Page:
Stroke Varieties, Prevention , And Effects On Balance

November 10, 2018

 By Lauren Fournier, PT, DPT

There are several different types/causes of strokes. One type is called an ischemic stroke, which occurs as the result of an obstruction within a blood vessel supplying blood to the brain. It accounts for 87% of all stroke cases.

Hemorrhagic stroke occurs when a weakened blood vessel ruptures. Two types of weakened blood vessels usually cause hemorrhagic stroke: aneurysms (bulges in the vessel walls) and arteriovenous malformations (irregular connections between the arteries and veins), but the most common cause of hemorrhagic stroke is uncontrolled hypertension (high blood pressure).

TIA (transient ischemic attack) is caused by a temporary clot. Often called a “mini stroke,” these warning strokes should be taken very seriously. Even though a TIA may seem to resolve within minutes with no noticeable or lasting effects, anyone who has symptoms should be rushed to the emergency room.

Stroke Warning Signs:

  • Sudden numbness or weakness of the face, arm or leg, especially on one side of the body
  • Sudden confusion, trouble speaking or understanding
  • Sudden trouble seeing in one or both eyes
  • Sudden trouble walking, dizziness, loss of balance or coordination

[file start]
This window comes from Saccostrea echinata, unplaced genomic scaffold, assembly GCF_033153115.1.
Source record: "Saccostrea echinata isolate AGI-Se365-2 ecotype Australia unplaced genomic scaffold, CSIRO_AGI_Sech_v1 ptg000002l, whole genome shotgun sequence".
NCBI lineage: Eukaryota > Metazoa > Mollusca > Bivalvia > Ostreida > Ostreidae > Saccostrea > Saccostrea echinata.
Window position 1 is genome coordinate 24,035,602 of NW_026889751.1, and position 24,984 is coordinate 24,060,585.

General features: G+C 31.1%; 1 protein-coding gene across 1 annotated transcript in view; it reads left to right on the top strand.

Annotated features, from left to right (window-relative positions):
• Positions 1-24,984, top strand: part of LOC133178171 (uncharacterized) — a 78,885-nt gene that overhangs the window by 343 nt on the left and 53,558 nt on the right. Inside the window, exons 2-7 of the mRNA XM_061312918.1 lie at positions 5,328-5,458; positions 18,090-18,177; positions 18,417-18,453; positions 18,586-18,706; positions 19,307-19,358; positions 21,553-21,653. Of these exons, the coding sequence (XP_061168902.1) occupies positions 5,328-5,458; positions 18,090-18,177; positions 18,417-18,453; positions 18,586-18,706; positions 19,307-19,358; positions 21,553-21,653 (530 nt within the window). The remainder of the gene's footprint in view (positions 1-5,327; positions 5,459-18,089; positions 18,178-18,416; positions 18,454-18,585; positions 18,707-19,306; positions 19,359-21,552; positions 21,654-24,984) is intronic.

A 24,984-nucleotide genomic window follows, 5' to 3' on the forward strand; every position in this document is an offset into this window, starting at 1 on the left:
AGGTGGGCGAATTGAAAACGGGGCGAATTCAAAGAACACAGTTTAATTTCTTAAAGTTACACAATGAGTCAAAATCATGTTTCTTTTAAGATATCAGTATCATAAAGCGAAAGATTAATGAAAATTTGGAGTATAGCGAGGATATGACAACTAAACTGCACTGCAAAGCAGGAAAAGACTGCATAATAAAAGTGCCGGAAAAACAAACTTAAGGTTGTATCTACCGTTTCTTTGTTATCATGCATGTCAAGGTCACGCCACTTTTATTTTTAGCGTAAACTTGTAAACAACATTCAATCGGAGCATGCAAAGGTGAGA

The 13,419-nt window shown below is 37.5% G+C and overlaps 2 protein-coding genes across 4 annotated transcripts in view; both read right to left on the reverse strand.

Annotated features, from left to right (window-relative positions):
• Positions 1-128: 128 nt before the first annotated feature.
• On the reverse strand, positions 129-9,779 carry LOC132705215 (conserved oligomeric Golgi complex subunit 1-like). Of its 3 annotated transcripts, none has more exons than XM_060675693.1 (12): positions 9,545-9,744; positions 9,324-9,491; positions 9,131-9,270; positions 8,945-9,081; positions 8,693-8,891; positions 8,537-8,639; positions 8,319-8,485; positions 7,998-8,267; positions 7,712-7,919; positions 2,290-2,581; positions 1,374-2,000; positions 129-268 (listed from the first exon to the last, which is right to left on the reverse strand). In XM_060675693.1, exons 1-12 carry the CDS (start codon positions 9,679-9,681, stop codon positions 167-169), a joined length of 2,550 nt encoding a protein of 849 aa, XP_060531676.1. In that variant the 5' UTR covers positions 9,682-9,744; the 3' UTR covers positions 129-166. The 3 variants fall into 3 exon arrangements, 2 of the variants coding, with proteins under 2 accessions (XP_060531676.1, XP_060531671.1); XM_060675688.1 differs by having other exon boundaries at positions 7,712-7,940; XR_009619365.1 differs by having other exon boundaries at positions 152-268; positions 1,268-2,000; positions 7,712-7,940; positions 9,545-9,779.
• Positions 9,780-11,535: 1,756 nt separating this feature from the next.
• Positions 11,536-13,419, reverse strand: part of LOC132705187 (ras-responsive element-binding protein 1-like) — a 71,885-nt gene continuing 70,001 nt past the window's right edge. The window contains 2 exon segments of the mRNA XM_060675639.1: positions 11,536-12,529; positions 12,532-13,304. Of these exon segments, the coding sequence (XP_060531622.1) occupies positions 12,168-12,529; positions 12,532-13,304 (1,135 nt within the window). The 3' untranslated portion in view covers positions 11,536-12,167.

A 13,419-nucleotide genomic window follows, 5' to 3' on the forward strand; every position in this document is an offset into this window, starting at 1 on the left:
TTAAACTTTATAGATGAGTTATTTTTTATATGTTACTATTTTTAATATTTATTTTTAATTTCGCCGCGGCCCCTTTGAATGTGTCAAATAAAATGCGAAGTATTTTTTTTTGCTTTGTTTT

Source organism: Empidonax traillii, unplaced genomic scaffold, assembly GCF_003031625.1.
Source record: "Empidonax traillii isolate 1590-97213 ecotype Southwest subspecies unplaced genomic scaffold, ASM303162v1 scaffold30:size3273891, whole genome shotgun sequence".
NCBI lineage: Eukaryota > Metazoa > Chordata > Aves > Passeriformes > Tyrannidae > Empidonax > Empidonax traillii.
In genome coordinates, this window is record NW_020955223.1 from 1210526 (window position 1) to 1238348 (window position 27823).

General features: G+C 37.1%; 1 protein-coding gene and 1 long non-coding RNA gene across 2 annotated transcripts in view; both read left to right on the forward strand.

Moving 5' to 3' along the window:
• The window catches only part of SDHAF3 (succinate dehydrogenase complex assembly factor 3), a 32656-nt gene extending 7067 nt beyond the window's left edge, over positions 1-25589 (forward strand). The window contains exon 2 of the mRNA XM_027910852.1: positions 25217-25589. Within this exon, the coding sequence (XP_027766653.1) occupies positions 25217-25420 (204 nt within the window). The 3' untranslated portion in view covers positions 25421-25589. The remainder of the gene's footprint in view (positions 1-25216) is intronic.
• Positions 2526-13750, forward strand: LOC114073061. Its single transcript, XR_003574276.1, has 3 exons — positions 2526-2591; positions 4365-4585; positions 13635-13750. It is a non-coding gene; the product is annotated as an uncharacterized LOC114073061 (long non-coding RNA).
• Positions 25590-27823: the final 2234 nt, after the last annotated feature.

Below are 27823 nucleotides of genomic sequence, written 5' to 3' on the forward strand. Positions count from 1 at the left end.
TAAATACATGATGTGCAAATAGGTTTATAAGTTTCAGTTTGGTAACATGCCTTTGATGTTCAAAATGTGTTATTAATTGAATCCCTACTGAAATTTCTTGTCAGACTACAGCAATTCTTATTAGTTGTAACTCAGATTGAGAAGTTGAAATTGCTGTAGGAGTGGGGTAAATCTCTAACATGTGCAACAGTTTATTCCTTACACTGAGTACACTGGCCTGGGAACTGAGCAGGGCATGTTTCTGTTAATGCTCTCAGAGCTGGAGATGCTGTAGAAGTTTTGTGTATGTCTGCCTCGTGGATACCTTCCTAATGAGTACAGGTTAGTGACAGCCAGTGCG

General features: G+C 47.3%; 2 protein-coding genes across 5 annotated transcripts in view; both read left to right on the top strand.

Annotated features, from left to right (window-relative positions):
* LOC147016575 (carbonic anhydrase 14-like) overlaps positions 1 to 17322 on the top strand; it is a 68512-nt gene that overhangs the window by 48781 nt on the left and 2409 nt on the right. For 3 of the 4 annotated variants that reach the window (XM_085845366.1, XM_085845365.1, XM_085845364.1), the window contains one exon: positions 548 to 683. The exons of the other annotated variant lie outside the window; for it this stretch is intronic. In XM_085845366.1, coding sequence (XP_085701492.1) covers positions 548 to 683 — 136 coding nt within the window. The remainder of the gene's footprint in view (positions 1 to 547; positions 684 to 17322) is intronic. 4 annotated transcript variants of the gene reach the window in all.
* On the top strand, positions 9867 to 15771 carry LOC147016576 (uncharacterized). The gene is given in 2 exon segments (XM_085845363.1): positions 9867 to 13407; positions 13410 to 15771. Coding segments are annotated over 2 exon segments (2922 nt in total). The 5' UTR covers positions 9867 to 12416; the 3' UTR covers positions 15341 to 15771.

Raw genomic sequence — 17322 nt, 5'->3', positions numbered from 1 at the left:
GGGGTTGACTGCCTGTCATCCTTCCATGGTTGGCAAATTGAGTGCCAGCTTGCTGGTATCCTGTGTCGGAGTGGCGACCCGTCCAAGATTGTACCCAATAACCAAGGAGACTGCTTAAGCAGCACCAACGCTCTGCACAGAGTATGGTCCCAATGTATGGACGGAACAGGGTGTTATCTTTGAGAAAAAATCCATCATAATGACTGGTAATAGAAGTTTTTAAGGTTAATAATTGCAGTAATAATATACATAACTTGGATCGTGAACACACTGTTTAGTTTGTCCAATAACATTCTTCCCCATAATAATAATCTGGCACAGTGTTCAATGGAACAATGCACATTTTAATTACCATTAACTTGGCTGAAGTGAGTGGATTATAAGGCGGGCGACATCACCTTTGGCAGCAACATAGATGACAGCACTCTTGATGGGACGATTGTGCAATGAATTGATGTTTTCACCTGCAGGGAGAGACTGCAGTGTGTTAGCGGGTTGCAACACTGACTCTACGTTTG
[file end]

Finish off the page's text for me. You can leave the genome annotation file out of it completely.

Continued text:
• Sudden severe headache with no known cause

Stroke is largely preventable. You can reduce your stroke risk by living a healthy lifestyle — controlling high blood pressure; not smoking; eating a healthy diet low in saturated and trans fats; being physically active; maintaining a healthy body weight; managing diabetes; and drinking alcohol moderately or not at all.

Some strokes affect the brainstem, and if this occurs, the vestibular system is injured. Symptoms of a brainstem stroke can be dizziness or vertigo causing imbalance. A majority of stroke survivors have balance problems because one side is stronger than the other. Another main factor affecting balance is loss of sensation in your affected side, particularly your legs. If you cannot feel where your leg and foot are, especially when your foot is safely on the ground, it is very difficult to know how to move. You will automatically use your vision to compensate for the lack of feeling, which takes a lot of concentration and is extremely tiring. It also means that you may be less aware of your surroundings. All of these factors increase your risk of having slips, trips and falls. This is where physical therapy can help strengthen your legs and work on teaching you how to overcome your deficits in a safe and personalized way so you can get your life back on track and return to what you loved to do pre-stroke.


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